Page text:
Sunday, 10 January 2016

The life of an average tree

How long do you think trees live on average? You know that some trees can live for centuries - the Methuselah Bristlecone pine is over 4,800 years old, but even that age has been eclipsed. In 2010, the claim for the oldest living tree was more than 9,500 years for a tree that has a single root system that old but which periodically pushes up new trunks that only last a few hundred years. But if we count different tree trunks with a common root as a tree, then the oldest and possibly biggest living organism in the world must be the Pando quaking aspen of Utah, USA. The Pando is a single genetic individual, currently more like a forest with over 47,000 trunks, whose genetic makeup could be up to one million years old!

Wollemi Pine clones in the National Arboretum Canberra. How "old" are these?

And what about the Wollemi Pine, also known as the Dinasour tree? There are less that 100 trunks standing in the wild and it seems they are all clones having vegetatively reproduced somewhat like the Pando quaking aspen. Until recently we thought the Wollemi pine were extinct with pollen records disappearing after their hey days 121 million years ago. Are these remaining trunks still a single genetic individual from something started that long ago?

But on average? Probably the average life span of a tree is less than 2 or 3 years.

If some trees can live hundreds, thousands or even for millions of years how can the average be so short? Well, thousands, millions even tens of millions don't live more than a few months. They germinate and are eaten. Or they germinate but there isn't enough rain or sunlight or soil to keep them going and they die before the next rain. They can even germinate but then be poisoned by their parents via a process called auto-allelopathy to make sure they don't crowd the parents out. Even when the seedlings do survive and start to grow, there may be thousands of them per hectare with only room for, at most, a couple of hundred after a few decades. So, they compete for the space and most are supressed by those trees which eventually dominate the site. The supressed ones die during a stage called stem exclusion. So, a lot of trees die very young while very few make it to old age - making the average life span quite short.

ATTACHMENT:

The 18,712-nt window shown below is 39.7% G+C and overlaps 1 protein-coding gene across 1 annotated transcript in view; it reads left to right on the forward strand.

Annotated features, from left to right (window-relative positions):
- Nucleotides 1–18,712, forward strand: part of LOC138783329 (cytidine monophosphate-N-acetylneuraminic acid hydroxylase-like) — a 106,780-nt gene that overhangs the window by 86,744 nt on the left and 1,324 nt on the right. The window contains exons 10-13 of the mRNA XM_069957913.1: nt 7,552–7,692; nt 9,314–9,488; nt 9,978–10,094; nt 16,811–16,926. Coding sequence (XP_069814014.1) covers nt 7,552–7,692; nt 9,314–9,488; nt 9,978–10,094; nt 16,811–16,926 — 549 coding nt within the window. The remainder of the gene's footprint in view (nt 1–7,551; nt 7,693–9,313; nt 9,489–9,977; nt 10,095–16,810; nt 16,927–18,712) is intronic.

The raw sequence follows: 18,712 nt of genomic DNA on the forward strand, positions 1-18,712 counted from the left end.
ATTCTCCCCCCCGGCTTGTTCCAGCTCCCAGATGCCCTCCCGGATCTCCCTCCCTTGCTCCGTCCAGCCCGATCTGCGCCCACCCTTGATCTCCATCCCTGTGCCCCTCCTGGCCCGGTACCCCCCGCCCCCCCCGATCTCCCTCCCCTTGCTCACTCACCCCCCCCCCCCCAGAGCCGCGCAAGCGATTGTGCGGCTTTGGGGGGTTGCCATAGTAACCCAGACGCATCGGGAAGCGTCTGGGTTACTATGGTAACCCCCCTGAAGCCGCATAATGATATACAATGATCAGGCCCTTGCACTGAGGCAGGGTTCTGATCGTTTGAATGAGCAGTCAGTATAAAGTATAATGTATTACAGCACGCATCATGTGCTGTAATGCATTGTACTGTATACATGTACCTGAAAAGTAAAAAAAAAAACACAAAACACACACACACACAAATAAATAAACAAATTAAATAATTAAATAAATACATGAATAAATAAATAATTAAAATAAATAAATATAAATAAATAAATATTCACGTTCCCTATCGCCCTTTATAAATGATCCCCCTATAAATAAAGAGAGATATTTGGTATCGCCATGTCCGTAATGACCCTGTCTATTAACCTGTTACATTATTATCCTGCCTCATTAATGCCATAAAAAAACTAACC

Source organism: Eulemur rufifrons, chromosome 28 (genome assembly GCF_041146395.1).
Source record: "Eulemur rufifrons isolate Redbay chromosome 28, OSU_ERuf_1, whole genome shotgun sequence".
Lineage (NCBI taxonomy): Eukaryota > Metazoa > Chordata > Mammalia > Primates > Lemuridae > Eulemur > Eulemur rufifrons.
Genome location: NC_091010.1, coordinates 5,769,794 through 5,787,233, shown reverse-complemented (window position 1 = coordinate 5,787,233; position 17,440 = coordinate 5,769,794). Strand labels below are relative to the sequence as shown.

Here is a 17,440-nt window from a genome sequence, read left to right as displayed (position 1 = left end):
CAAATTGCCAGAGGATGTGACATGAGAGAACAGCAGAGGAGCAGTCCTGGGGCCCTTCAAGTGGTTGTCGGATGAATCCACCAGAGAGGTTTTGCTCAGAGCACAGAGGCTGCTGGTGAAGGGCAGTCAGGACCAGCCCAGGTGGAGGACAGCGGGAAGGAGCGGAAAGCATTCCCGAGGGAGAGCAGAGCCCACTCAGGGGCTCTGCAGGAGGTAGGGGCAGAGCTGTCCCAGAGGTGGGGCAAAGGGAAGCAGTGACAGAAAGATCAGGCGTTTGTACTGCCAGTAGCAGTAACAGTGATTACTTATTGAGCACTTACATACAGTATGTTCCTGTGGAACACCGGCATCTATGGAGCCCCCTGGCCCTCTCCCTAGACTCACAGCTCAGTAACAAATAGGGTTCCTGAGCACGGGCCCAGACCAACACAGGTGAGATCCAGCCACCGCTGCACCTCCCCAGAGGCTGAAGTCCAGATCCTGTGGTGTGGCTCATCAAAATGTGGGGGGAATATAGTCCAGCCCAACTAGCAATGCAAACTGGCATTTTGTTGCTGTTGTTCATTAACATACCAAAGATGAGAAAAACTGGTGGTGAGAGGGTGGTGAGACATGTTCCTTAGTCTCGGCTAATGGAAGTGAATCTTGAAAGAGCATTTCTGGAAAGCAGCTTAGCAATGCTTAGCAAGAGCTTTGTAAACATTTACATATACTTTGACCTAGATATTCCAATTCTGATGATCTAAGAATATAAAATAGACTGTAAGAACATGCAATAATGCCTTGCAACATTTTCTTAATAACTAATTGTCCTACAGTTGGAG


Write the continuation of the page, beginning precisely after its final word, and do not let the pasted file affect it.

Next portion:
But the story doesn't end there. While above ground the trees appear to be competing and even killing each other off, there may be a different story below ground. While exploring all the soil available to them, roots often come into contact with each other ...and often these roots fuse or graft themselves together. If enough roots graft together, sharing the photosynthates produced by the leaves above and the water and nutrients gathered below, how long is it before they cease to be separate individuals? Maybe all forests end up similar to the Pando Quaking Aspen, sharing a common root system even though there are hundreds of separate individual trunks with different genes above ground.

Does it even make sense to talk about the age of a tree in a forest anymore? It is like the human body and its cells. No cell in your body is more than 7 years old even if "you" are 50 years old. Trees, like cells, come and go but the organism can go on.

Happy New Year.



  1. 47,000 trunks!
    Learnt a lot with this one as usual. You can still surprise me :-D
    Xo Jazzy Jack

  2. And those 47,000 trunks were counted over 40 years ago! Recon there are even more now ...and part of a tree that is 1,000,040 years old :-)

  3. one tree alone is beautiful - but what makes trees so marvelous is that they build forests.....
    wish you a wonderful new year with the woods! xxxx

    1. So right Beate! Beautiful and marvellous :-). We really must take the time to marvel at trees and their magic! I can't believe the number of people who just pass by and don't even see anything outstanding.

      And wishing you a wonderful welcome to th new year too.